Crathes Castle fast fact:

In true Scottish style, Crathes comes with a ghost staying in a castle. The Green Lady, carrying a baby in her arms, makes the occasional appearance in her room and was reportedly first spotted by Queen Victoria. Who the Green Lady is remains a mystery, although workmen carrying out refurbishments in the 19th century claimed to have found the skeletons of a woman and child underneath the hearth… 

Highlights at Crathes Castle

This Scottish Castle certainly packs in the treats, both inside and out. What’s more, there’s something for everyone, young and old. Don’t miss the following must-sees at Crathes:

Painted ceilings – the Renaissance illustrations are among the finest you’ll see anywhere and offer a feast of colour and design. See the best in the Nine Worthies Room, the Green Lady’s Room and the Muses Room.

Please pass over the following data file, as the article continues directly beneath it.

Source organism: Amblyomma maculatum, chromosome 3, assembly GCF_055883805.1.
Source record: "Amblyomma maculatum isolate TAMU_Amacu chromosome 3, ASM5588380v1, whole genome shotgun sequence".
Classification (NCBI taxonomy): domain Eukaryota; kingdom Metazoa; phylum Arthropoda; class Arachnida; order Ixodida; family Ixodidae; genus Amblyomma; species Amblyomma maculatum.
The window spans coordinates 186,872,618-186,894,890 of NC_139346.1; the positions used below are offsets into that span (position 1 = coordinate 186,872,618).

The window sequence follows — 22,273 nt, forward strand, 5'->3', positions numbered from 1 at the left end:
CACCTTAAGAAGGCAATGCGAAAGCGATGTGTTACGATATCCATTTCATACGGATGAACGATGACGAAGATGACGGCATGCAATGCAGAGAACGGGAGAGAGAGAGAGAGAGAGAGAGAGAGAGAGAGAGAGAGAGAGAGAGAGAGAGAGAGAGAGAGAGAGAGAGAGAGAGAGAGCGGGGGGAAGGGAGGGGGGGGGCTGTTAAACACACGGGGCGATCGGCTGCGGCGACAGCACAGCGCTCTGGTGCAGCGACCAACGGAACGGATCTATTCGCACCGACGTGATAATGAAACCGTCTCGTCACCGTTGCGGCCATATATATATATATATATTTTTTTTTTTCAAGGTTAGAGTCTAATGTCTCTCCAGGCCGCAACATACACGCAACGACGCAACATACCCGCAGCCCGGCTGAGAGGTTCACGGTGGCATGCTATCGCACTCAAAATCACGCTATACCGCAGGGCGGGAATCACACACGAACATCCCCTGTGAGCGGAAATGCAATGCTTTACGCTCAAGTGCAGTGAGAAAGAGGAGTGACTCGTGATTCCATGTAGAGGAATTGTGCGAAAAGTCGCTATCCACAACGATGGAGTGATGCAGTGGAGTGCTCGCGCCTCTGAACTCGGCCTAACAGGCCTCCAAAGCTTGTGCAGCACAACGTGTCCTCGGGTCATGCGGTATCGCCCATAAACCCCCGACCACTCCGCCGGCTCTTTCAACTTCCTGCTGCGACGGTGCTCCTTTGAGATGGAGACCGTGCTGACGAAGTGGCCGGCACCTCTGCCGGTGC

Long Gallery – at top of the castle and with a stunning wood-panelled ceiling, the long room also houses the Charter of Nova Scotia dating back to 1626.

The four-poster bed – taking pride of place in the Laird’s bedroom, this 1594 original surely provided one of the ultimate castle stays in Scotland!

Horn of Leys – sitting over the fireplace in the Great Hall, this ornate ivory horn was given to the Burnett family by Robert the Bruce. 

Walled Garden – designed in the Arts and Crafts style of the early 20th century, the gardens contain eight distinct areas including a greenhouse with Malmaison carnations, herbaceous borders and fountains. 

Yew sculptures – several magnificent topiary yews dominate the grounds where they have been standing proud since 1702. 

Crathes Castle fast fact: